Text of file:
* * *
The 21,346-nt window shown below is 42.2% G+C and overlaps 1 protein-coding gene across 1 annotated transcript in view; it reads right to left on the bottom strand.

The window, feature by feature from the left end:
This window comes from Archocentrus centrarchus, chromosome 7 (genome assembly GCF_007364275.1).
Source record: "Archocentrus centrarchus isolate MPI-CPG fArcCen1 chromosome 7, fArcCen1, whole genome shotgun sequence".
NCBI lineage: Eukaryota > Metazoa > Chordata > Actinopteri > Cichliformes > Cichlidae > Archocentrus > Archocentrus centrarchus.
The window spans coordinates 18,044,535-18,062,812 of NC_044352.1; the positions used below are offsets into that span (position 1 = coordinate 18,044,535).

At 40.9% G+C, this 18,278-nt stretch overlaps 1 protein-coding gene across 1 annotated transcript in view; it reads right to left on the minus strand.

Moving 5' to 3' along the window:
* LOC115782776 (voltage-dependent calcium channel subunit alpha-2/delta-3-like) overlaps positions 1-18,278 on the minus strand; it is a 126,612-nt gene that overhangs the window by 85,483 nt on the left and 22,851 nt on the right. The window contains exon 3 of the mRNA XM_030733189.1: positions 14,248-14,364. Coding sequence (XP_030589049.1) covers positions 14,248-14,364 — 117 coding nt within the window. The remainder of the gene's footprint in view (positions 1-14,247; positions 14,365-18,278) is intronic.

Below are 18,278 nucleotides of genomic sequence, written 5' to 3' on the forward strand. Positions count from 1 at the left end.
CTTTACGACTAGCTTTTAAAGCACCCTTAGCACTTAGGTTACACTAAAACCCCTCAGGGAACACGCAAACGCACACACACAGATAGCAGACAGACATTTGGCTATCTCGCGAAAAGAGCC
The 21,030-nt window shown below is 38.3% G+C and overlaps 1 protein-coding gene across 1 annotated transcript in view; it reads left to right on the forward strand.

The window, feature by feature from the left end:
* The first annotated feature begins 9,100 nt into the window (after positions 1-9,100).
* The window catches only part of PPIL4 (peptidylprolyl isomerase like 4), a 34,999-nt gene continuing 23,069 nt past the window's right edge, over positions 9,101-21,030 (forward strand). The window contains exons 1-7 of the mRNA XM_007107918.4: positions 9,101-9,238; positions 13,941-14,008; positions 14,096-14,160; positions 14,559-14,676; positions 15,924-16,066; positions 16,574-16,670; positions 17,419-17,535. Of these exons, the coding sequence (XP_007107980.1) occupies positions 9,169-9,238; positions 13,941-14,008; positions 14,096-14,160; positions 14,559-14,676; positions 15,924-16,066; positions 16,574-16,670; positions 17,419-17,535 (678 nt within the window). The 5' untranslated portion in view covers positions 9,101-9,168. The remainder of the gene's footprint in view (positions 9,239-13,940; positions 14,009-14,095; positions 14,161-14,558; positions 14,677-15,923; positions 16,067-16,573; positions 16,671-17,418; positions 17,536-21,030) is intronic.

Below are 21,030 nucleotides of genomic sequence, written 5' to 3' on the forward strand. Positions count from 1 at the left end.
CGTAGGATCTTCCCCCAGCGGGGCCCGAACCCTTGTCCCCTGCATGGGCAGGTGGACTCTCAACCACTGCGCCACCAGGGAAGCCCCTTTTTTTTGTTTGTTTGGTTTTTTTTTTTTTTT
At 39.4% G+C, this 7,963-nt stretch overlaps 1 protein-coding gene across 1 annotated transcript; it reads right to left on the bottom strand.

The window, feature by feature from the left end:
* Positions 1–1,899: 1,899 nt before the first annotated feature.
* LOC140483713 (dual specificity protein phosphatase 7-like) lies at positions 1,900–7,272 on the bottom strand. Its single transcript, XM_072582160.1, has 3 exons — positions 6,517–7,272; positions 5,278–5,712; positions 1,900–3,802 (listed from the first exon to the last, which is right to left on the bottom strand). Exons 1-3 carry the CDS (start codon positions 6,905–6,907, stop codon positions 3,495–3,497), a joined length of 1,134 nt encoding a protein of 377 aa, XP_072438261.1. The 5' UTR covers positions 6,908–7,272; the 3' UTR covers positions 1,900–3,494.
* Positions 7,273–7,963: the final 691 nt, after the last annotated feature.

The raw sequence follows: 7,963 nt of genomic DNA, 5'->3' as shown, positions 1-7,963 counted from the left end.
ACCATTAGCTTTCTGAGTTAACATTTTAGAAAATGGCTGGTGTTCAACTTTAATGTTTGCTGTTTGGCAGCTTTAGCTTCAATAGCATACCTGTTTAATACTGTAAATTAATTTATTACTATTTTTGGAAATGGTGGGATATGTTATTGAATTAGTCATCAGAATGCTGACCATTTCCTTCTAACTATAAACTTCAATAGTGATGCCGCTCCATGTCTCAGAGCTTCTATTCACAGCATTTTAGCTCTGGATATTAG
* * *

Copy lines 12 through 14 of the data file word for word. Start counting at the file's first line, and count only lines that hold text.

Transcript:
The 21,030-nt window shown below is 38.3% G+C and overlaps 1 protein-coding gene across 1 annotated transcript in view; it reads left to right on the forward strand.

The window, feature by feature from the left end:
* The first annotated feature begins 9,100 nt into the window (after positions 1-9,100).